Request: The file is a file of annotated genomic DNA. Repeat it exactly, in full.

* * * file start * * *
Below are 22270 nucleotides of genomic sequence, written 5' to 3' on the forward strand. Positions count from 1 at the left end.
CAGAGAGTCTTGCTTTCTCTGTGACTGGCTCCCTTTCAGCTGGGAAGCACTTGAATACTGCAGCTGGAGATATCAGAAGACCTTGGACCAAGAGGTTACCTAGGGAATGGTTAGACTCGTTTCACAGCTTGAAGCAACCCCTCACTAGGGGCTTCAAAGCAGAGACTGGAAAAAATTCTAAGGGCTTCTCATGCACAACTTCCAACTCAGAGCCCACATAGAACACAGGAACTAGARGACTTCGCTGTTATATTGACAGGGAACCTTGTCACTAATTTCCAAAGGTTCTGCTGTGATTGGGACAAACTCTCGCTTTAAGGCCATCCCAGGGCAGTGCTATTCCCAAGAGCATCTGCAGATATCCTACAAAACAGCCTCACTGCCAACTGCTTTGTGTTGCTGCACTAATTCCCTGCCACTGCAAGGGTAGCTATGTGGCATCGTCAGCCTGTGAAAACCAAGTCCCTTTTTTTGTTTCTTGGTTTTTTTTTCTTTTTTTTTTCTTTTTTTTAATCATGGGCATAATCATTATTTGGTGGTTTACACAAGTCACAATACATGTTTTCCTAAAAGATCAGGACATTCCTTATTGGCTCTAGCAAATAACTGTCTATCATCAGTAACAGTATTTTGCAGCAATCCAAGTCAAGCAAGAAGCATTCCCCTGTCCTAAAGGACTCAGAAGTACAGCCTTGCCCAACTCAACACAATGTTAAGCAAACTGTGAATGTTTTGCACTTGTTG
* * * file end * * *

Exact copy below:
Below are 22270 nucleotides of genomic sequence, written 5' to 3' on the forward strand. Positions count from 1 at the left end.
CAGAGAGTCTTGCTTTCTCTGTGACTGGCTCCCTTTCAGCTGGGAAGCACTTGAATACTGCAGCTGGAGATATCAGAAGACCTTGGACCAAGAGGTTACCTAGGGAATGGTTAGACTCGTTTCACAGCTTGAAGCAACCCCTCACTAGGGGCTTCAAAGCAGAGACTGGAAAAAATTCTAAGGGCTTCTCATGCACAACTTCCAACTCAGAGCCCACATAGAACACAGGAACTAGARGACTTCGCTGTTATATTGACAGGGAACCTTGTCACTAATTTCCAAAGGTTCTGCTGTGATTGGGACAAACTCTCGCTTTAAGGCCATCCCAGGGCAGTGCTATTCCCAAGAGCATCTGCAGATATCCTACAAAACAGCCTCACTGCCAACTGCTTTGTGTTGCTGCACTAATTCCCTGCCACTGCAAGGGTAGCTATGTGGCATCGTCAGCCTGTGAAAACCAAGTCCCTTTTTTTGTTTCTTGGTTTTTTTTTCTTTTTTTTTTCTTTTTTTTAATCATGGGCATAATCATTATTTGGTGGTTTACACAAGTCACAATACATGTTTTCCTAAAAGATCAGGACATTCCTTATTGGCTCTAGCAAATAACTGTCTATCATCAGTAACAGTATTTTGCAGCAATCCAAGTCAAGCAAGAAGCATTCCCCTGTCCTAAAGGACTCAGAAGTACAGCCTTGCCCAACTCAACACAATGTTAAGCAAACTGTGAATGTTTTGCACTTGTTG